I hand the phone to Sears Guy. He explains to her in his laconic way that, whatever she paid for, they didn't pass that information on to him, and that his orders are to deliver the TV and hook it up to the main signal. She is still vexed, but somewhat appeased. Also, she's not going to yell at someone else the way she's going to yell to me, if that makes any sense; I'm her venting proxy. So she calms down somewhat and hangs up.
"What she was telling me to do," I tell them, "was to put the Blocks of Wood under the shelf there, and then put the TV on top of that, with the DVD player and the cable box underneath--"
"Uh," says Sears Guy. "We ain't s'posed to touch nothin' but the TV. We just s'posed to leave it in the carton."
"You're not going to hook it up?" I'm confused because I wasn't asking them to touch anything but the TV in the first place--I would have moved everything else, and this Leaving It in the Carton thing seems directly opposed to the Main Signal thing.
"No, we just here to deliver the TV. 'Leave in carton.' See, says here, 'Leave in carton.' We can take it out for you, that's it. They only gave us eight minutes for this delivery anyway."
"But... we did pay for a full hook-up."
"I don't know what got paid for. All I know is, whoever called it in marked it as 'Leave in carton,' and that's what we do."
He shows me the order... paper... thing. It does indeed say 'Leave in carton.' He also shows me a paragraph circled that indeed refers to a main signal. That would be the cable... cable. Which we could have plugged in ourselves. But now I'm really confused, because those are still two contradictory orders. Except that now, they don't even want to fuss with the Main Signal at all. I'm still not exactly sure what happened. Somewhere between "We can hook it up" and "Here's what we do with the Blocks of Wood" (and if you want to sing that to the tune of "The wheels on the bus go round and round," I will not be able to blame you), something changed, and I'm not sure what it was. Were they just no longer under my mother's dread spell? I don't know. I just finally decided that I didn't want to deal with it anymore.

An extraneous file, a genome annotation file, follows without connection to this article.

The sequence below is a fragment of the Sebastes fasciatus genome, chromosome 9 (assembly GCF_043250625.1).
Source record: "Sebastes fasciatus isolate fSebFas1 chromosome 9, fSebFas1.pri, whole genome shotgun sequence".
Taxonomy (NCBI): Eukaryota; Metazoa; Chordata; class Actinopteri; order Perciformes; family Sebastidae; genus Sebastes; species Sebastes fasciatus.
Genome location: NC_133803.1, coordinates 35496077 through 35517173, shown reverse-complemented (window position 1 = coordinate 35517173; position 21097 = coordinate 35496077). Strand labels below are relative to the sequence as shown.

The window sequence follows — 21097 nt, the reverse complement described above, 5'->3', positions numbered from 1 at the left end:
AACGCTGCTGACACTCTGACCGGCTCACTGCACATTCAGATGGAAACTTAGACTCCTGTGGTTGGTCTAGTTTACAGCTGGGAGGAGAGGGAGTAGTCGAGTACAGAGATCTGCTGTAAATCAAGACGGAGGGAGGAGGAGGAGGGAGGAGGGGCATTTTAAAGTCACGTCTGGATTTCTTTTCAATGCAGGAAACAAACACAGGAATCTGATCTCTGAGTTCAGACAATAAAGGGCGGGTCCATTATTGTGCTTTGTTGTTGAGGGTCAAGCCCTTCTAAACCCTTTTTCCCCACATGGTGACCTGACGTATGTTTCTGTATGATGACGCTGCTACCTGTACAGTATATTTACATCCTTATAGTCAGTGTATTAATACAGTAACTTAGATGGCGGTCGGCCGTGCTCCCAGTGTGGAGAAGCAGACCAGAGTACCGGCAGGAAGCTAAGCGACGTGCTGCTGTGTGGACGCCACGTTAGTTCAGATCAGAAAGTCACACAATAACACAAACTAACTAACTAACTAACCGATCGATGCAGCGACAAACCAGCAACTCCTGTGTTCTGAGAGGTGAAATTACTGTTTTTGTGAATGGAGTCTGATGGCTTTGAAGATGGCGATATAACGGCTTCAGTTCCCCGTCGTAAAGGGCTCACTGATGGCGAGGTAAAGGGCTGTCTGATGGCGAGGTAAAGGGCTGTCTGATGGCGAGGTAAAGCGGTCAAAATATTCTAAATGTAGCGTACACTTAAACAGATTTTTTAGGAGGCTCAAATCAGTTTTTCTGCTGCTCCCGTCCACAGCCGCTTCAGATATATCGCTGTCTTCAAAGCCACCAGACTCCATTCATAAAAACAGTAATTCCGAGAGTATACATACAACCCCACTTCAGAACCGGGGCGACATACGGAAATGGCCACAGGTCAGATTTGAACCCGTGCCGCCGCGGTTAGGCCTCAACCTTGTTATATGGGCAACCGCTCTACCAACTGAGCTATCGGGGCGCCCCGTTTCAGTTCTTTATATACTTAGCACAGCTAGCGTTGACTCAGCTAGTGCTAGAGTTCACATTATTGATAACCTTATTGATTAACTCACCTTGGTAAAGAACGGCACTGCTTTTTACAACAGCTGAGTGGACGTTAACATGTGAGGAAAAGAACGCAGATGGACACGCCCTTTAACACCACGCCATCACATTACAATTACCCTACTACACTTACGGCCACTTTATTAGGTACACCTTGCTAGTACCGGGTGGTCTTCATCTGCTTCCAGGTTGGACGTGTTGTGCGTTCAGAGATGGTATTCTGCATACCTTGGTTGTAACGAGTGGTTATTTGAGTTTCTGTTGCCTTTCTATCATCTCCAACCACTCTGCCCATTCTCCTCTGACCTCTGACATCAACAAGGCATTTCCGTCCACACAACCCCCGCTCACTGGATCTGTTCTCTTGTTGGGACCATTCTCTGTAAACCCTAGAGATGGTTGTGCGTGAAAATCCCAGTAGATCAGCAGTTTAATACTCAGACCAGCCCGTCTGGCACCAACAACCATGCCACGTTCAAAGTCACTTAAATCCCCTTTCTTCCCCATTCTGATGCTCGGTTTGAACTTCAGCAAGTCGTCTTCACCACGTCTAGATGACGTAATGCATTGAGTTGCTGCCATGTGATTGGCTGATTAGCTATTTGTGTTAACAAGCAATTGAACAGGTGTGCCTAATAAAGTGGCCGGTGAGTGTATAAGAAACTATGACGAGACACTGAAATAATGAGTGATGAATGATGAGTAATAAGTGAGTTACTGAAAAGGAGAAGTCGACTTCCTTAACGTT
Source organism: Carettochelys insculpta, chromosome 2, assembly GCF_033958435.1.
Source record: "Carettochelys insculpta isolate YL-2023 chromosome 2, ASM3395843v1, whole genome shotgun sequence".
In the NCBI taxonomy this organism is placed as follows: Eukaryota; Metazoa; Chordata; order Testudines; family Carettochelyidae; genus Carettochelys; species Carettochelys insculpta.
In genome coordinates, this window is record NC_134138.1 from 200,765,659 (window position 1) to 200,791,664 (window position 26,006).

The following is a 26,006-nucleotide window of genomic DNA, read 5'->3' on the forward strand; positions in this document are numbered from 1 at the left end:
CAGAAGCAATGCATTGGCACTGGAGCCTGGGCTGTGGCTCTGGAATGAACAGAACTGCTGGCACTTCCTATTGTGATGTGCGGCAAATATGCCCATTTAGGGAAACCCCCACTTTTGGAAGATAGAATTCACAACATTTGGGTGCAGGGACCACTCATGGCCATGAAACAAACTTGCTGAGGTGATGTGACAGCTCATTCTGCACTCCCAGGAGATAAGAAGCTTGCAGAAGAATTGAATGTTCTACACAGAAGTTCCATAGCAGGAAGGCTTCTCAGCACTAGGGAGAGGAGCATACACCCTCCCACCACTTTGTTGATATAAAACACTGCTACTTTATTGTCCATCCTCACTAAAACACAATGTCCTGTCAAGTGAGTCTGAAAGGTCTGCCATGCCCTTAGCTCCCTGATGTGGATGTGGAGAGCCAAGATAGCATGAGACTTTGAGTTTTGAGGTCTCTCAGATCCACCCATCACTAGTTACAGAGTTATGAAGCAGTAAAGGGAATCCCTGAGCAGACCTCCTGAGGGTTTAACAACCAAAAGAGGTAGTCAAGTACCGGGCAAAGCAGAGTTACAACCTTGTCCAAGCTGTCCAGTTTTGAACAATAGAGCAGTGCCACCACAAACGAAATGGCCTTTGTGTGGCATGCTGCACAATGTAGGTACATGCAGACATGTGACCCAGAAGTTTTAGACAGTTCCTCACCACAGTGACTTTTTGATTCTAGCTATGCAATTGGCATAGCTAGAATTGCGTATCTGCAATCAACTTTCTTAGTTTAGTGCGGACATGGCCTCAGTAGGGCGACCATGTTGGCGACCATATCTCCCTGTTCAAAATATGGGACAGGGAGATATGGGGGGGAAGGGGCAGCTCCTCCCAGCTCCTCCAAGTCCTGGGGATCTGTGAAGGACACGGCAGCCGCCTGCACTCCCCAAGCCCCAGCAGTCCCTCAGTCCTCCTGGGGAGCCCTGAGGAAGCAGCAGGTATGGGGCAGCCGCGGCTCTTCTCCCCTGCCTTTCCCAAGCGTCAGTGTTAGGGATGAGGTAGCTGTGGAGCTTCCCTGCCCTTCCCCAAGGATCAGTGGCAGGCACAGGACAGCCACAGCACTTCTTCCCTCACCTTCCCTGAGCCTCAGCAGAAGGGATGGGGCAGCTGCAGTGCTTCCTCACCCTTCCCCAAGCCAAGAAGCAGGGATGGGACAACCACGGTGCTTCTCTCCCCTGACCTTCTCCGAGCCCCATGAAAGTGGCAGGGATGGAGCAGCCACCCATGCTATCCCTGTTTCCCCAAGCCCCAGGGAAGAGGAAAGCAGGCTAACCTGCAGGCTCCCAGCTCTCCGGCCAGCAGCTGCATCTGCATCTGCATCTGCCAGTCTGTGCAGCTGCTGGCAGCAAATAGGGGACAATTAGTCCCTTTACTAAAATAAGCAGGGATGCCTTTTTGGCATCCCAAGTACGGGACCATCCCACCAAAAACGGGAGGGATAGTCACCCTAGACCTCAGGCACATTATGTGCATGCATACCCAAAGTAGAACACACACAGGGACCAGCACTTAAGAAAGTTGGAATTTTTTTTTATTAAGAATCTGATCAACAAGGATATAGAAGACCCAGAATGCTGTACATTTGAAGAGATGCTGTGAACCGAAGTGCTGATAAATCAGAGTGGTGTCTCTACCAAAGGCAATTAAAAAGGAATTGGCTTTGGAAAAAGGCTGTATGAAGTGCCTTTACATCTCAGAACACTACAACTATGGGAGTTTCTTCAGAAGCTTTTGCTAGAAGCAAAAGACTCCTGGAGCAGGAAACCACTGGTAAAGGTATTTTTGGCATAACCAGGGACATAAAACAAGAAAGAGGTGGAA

"Hey, it's okay," I say. For some reason, and I think you'll know what I'm talking about, if someone flips the hell out, I tend to become proportionally calmer
"You want us to take the old TV?"
"Well, we paid for that"--an extra $10--"so... sure."
My mother calls back a few minutes before eight, before I even have a chance to figure out how I'm going to break this to her: "So, have they hooked it up yet?"
I just start laughing very quietly, because I know what's coming. "Nope. Said they couldn't touch anything but the TV. Didn't even want to hook it up. I told 'em to leave it in the box so the dogs wouldn't scratch it at least. Wouldn't do much good to do anything else. They said they only got eight minutes to do the whole delivery."
The next coherent thing I get out of her is, "Is there a phone number to call?" They left a couple of pamphlets, you know, the general delivery agreement/instruction-type things. "Well, there's a phone number for concerns about the actual delivery time--"
Here's a lesson in customer service for you, and it's not the one you're probably expecting: don't ever, ever give a customer your private, home and/or cell number unless you are fully prepared for that customer to use it. There was an official Sears number in tiny print regarding delivery times, and there, on the last page, their sales associate had written his name (let's say it was "Marcus") and cell phone. My mother proceeded to call Marcus at his home, on his day off--not that she knew this in advance, but then, neither did she care--to "chew his ass off," as she said later, and then she called Sears and raised holy hell, and then she called my stepfather and sent him home from work to look at the TV. I don't know what good that was supposed to do; it's not like either of us took it out of the box even then. The net result of the holy-helling was that the delivery fee and the taking-away fee were both waived. My mother then called Charter Cable, who said that they'd need to bring out a new HD cable box anyway, so they might as well come hook it all up for us while they were there--or, at least, they were of this opinion by the time my mother was done with them. My stepfather, meanwhile, decided he would personally attend to the blocks of wood. He went over to the now-naked shelfy thing to lift it up--or at least he tried to, because as it turned out? The shelf had been firmly attached to the entertainment center the whole time, all these years. I just sat down on the couch and started laughing.